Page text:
So I have some ideas that I think might be interesting, but I feel like they are lacking… something.  I’m worried that this balance between personal/collective is going to be hard to pull off.
I plan on having some effect cards like “purge” to allow players to consciously trim the deck or something like “famine” that would be a more random deck trimming effect.

Perhaps instead of a collective deck, or even a collective hand, there is a collective pool that players can play their cards towards to succeed.  So basically it would all be individual decks like Dominion, but to succeed at the goals of your role, you have to give up/contribute some of these resources to the Central Committee in the center of the table.  The question there, of course, is how that would play out.  Are these resources unavailable?  Would they have a reduced effect (that is, say, they’re only 50% value of their stated value when used from the center vs personal pile)…  I dunno.

So this is my biggest vexation, right now.

Finally the year of Linux on the desktop! (and Lake Quadrobegon)

Well, I’ve hit one of my slumps (if my lack of posts wasn’t obvious).  Some of that is due to my work schedule (mornings, ugh!), some of that is due to dealing with failing cat health (and eventual death ;_;), and some of that is me, recently, using my mental energy/hobby energy towards trying out Linux (again).

So first, I settled on openSUSE.  I tried Linux Mint, and just found it feeling totally 2003.  This is 2015, UI has moved on from WinXP.  No offense, guys.  But that wasn’t he main thing.  It just felt… slow.  I can’t recall what the straw was that broke the camel’s back, but after reading up on things I decided to jump to openSUSE.  I used to love Ubuntu, and probably still would, but I kinda want to explore other options.

The Unity interface intrigues me, but after narrowing things down to something seemingly stable (there are pretty options out there, but they’re either too young or, in the case of Elementary OS, a bit too… anti-Free, and also – looking a little too  much like an OSX Wannabe).

So of the remaining distros, I narrowed down to Zorin and openSUSE.  openSUSE I wanted to try for the KDE setup, but unfortunately it just seemed a bit hoggish, and worse, I had some video glitches (I’m trying on Tumbleweed, not Leap, not sure if it would matter).  After many false starts, restarts, even making my BIOS unbootable (had to take the battery out to reset it).  I finally got it working mostly well.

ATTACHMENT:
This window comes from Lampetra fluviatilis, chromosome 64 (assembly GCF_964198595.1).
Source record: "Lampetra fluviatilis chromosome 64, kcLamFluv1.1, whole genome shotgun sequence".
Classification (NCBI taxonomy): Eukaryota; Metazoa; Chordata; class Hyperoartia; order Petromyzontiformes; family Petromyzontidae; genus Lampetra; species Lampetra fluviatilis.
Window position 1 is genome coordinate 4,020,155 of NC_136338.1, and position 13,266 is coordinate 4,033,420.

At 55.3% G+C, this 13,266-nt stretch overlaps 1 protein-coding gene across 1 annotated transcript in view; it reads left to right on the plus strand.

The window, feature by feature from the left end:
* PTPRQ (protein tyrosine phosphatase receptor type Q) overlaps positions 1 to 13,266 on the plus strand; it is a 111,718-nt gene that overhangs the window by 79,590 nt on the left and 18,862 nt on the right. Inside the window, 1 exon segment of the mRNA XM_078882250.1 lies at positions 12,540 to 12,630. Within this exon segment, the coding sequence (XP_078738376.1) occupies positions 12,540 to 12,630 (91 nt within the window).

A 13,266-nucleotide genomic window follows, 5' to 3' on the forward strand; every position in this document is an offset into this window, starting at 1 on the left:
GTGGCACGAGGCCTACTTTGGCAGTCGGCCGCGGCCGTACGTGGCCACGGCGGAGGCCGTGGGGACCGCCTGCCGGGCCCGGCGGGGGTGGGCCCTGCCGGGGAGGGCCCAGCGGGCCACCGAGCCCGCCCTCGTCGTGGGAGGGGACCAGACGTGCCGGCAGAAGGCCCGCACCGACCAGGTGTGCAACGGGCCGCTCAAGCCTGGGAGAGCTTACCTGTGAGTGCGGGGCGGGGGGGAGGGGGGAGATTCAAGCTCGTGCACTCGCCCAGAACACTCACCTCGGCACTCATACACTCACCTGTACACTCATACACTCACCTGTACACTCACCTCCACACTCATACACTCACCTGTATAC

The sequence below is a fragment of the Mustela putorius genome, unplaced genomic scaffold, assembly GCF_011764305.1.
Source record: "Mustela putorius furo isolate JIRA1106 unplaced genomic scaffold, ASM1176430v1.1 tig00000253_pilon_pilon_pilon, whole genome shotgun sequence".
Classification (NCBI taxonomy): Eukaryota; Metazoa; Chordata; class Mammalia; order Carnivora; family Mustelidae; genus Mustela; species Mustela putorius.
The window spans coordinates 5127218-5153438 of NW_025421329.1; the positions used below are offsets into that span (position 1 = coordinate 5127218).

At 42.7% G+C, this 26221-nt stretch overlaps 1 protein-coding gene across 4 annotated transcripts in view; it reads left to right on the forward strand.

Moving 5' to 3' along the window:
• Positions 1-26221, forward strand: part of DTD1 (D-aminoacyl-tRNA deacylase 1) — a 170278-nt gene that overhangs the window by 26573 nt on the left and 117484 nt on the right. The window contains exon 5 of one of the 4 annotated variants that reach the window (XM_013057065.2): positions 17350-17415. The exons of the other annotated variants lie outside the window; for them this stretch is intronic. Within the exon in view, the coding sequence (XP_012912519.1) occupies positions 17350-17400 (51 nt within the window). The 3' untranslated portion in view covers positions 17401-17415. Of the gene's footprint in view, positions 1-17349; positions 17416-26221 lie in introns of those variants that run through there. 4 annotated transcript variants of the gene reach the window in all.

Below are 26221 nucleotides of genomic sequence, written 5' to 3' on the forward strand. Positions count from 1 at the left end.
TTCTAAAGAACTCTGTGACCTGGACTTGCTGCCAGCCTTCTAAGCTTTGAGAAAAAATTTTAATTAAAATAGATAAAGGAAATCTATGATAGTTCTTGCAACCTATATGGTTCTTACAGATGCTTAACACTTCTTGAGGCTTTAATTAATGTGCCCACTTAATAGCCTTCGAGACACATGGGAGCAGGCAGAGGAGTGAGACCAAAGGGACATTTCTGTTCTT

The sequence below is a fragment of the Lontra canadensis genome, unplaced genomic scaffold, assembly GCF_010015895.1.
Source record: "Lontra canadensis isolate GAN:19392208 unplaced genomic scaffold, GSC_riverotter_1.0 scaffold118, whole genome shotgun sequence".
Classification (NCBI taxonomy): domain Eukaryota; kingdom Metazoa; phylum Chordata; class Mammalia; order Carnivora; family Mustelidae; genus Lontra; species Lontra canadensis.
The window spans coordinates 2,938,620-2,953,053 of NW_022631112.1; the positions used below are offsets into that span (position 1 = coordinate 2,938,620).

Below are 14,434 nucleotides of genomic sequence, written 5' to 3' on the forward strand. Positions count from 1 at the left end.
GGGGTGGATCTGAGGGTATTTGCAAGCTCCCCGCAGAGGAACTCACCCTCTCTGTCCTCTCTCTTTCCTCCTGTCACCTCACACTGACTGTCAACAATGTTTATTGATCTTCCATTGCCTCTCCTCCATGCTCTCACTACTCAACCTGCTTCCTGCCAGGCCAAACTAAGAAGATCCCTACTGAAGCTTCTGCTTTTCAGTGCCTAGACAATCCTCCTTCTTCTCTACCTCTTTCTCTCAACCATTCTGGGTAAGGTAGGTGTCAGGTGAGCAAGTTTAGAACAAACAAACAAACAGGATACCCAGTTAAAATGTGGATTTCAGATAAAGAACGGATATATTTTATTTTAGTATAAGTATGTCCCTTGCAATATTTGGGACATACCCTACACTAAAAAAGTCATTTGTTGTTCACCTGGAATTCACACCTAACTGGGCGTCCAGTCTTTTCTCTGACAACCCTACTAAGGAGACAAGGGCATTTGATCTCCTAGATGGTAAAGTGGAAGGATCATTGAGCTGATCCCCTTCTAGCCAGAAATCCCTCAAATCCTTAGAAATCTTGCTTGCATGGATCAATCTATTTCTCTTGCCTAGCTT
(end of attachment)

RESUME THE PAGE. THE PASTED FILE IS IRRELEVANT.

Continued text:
I’ve been using Win10 and overall LOVE Win10 in terms of speed and stability.  It doesn’t feel janky.  I still feel like Linux is often Janky, and some of that is due to the core design philosophy I think.  The new Gnome UI is certainly interesting, but had to tweak it (I like my tabs on top, thank you!).  While FF is the more free option and I prefer it in Windows, it seems that Chrome is better in Linux… The font rendering in FF on Linux is horrid, and I had to play with it to get the tabs on top like I like, and ultimately, trying to get Netflix to play nice with it ended up having me install Chrome for Netflix.  I may switch entirely in Linux for the font rendering and netflix abilities, which makes me sad, because I prefer the philosophy of FF.

After many fits and starts (and some of the problem being subsonic.org being down), I finally got my music server up and running.  My next goal is to install Unity (the game dev tool, not the Ubuntu desktop).

So speaking of, and game design, etc…

Been debating the best way forward with hexbon.  It would require a large rewrite and while I love hexagons, I’m not sure this is the best spot for it. The “bee”/”B” pun is nice, but I’ve been thinking it might be simpler to take the same mechanic and put it into squares.  Basically it’d be a cross between the visual design of my Quadrophobia game and the gameplay mechanics of Hexbgon (only with squares instead of hexagons).  I’ll jokingly call it Project: Lake Quadrobegon

I think this would be more visually appealing (and some of the assets are already made), as well as perhaps easier to program.  Now that I have some of the base code and concepts, I’m going to work from the ground up on what I need to do plan wise for features (bonuses, which I didn’t consider in the first iteration (undo move stack, move to wild position – as well as altering how I score since it won’t have honey as a currency to purchase powerups).  Perhaps a rainbow colored disc could be used to “cover” a number, and you could take the disk as an undo token, or use it as a wild.  If you take as an undo token, the real move number would be revealed underneath.  There would be no penalty for undoing moves, but it would be finite, based on number of tokens you have (which would save up between levels).